A year after it was discovered that at least 70 per cent policemen in Mumbai were addicted to tobacco, a year-long drive to counsel constables to quit the cancer-causing agent has yielded good results. From 70 per cent, the population of tobacco-consuming policemen has shot down to 45 per cent.
Screening 1,500 policemen in Marine Drive, Mata Ramabai Marg, Rafi Ahmed Kidwai, Sion, Matunga, Worli, Dharavi, Malabar Hill, Nagpada, Byculla Jail and Mahim stations, a survey by the Cancer Patients Aid Association (CPAA) had found that most policemen of constable, inspector and senior ranks were in the habit of chewing tobacco such as gutka, paan masala and khaini.
According to Dr Anita Peters, director at CPAA, the stress of working in the police force went beyond normal stress levels and was a major reason for high tobacco consumption among police officials. “They are not able to eat on time when there is bandobast for a politician or an event. Because they are sometimes on duty for 36 hours at a stretch, tobacco chewing becomes a habit,” said Peters.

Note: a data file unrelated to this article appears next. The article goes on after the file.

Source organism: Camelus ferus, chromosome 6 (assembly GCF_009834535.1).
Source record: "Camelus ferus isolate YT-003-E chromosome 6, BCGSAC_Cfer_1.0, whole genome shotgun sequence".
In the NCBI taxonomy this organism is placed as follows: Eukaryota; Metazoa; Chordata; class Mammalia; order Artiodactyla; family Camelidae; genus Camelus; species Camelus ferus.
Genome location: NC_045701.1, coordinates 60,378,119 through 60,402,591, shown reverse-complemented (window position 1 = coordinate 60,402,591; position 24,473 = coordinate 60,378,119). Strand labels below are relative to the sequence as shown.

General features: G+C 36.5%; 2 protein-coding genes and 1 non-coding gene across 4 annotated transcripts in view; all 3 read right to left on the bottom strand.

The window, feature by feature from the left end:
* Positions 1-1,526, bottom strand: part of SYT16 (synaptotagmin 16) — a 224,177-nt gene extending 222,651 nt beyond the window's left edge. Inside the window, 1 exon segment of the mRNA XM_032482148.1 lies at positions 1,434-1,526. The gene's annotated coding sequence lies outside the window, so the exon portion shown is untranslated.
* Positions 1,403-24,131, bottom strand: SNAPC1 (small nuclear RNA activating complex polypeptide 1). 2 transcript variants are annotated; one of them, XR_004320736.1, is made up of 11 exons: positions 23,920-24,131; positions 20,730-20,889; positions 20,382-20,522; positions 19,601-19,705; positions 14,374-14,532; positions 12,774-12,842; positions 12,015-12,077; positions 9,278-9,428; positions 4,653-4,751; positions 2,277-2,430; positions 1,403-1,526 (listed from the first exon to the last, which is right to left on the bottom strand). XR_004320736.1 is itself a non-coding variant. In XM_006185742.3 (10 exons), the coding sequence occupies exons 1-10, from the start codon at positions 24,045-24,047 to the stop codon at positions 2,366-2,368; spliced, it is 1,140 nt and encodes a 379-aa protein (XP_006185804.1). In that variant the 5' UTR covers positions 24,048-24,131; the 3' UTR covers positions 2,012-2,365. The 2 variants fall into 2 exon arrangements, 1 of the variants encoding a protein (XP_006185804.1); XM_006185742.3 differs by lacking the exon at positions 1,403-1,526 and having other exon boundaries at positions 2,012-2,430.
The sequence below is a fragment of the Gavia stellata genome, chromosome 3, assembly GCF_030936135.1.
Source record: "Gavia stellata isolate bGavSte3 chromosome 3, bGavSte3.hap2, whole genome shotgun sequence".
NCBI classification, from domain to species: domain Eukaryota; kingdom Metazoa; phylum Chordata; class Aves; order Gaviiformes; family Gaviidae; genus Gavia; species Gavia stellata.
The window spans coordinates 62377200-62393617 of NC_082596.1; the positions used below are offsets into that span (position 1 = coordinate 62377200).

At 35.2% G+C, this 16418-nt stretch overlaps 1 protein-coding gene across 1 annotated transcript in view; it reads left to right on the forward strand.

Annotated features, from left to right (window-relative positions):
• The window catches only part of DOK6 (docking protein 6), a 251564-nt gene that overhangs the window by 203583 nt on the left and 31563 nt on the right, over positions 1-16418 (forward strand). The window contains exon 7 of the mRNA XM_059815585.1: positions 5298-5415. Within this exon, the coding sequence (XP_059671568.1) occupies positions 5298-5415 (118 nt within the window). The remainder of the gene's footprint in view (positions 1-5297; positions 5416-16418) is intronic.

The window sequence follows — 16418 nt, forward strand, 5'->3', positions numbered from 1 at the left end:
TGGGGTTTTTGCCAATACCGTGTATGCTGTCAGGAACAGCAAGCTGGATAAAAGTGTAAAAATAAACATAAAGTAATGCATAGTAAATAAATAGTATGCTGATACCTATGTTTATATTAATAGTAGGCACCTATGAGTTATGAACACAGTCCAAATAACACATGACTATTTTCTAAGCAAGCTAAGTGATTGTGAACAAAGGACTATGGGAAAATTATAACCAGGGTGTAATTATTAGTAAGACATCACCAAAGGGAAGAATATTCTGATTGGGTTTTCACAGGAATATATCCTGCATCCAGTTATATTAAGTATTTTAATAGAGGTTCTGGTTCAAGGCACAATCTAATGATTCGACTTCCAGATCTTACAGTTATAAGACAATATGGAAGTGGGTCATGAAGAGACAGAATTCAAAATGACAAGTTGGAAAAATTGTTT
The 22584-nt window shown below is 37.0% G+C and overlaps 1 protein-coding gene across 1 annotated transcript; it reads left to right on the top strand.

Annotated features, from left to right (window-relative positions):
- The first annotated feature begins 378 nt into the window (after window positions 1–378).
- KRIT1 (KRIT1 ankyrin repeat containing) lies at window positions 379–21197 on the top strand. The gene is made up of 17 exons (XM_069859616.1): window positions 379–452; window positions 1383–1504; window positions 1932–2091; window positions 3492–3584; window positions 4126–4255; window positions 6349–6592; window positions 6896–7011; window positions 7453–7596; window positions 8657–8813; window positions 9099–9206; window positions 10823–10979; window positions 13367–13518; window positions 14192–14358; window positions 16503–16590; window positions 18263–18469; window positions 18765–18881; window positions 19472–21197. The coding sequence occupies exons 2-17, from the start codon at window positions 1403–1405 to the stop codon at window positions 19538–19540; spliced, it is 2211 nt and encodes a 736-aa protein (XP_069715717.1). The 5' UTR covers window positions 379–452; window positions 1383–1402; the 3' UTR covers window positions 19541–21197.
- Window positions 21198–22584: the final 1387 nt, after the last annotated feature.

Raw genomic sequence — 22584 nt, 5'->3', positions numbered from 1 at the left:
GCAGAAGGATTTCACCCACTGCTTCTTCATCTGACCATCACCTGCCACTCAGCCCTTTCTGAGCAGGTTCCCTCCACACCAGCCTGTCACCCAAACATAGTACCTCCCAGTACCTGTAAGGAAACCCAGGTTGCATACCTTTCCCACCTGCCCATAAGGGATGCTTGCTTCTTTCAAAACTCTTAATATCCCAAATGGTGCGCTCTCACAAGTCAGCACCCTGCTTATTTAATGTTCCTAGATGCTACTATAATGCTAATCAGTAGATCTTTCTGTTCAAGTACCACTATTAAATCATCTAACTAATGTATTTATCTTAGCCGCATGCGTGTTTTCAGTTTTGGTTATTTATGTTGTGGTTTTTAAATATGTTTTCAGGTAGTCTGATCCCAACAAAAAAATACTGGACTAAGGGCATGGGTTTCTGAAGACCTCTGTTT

- South Asian countries house maximum number of tobacco smokers, says study
- Include ‘early’ to revised text warning on tobacco packets: Delhi govt suggests Union Health Ministry
- Need to scale up tobacco control fight, says ICMR head
- Tripura people urged to change lifestyle to prevent cancer
- Enforce law that prevents sale of tobacco to minors: Council to CM
- New FDA notification allowing sale of flavoured supari stuns medical fraternity
As part of the campaign ‘Tobacco Free Mumbai Police Station’, launched in 2015, 10 counsellors advised police officials on trying yoga or exercise regimes to remove stress. Regular camps were held for the policemen and this was followed up with intense counseling for the tobacco consumers. As of now, of the 1,500 policemen surveyed, only 35 per cent chew tobacco.
At Wadala police station, Pravin Yadav was diagnosed with submucous fibrosis at one health camp, after which he underwent counselling. From consuming 25 packets, each day, regular calls to counselors and check-ups helped him quit the habit. Siddharth Kasabe, senior inspector at Rafi Ahmed Kidwai Police Station, said, “I feel such camps and tobacco counselling should be carried out at police stations at regular intervals.”
On Tuesday, on World No Tobacco Day, police officers who gave up the habit will be feted.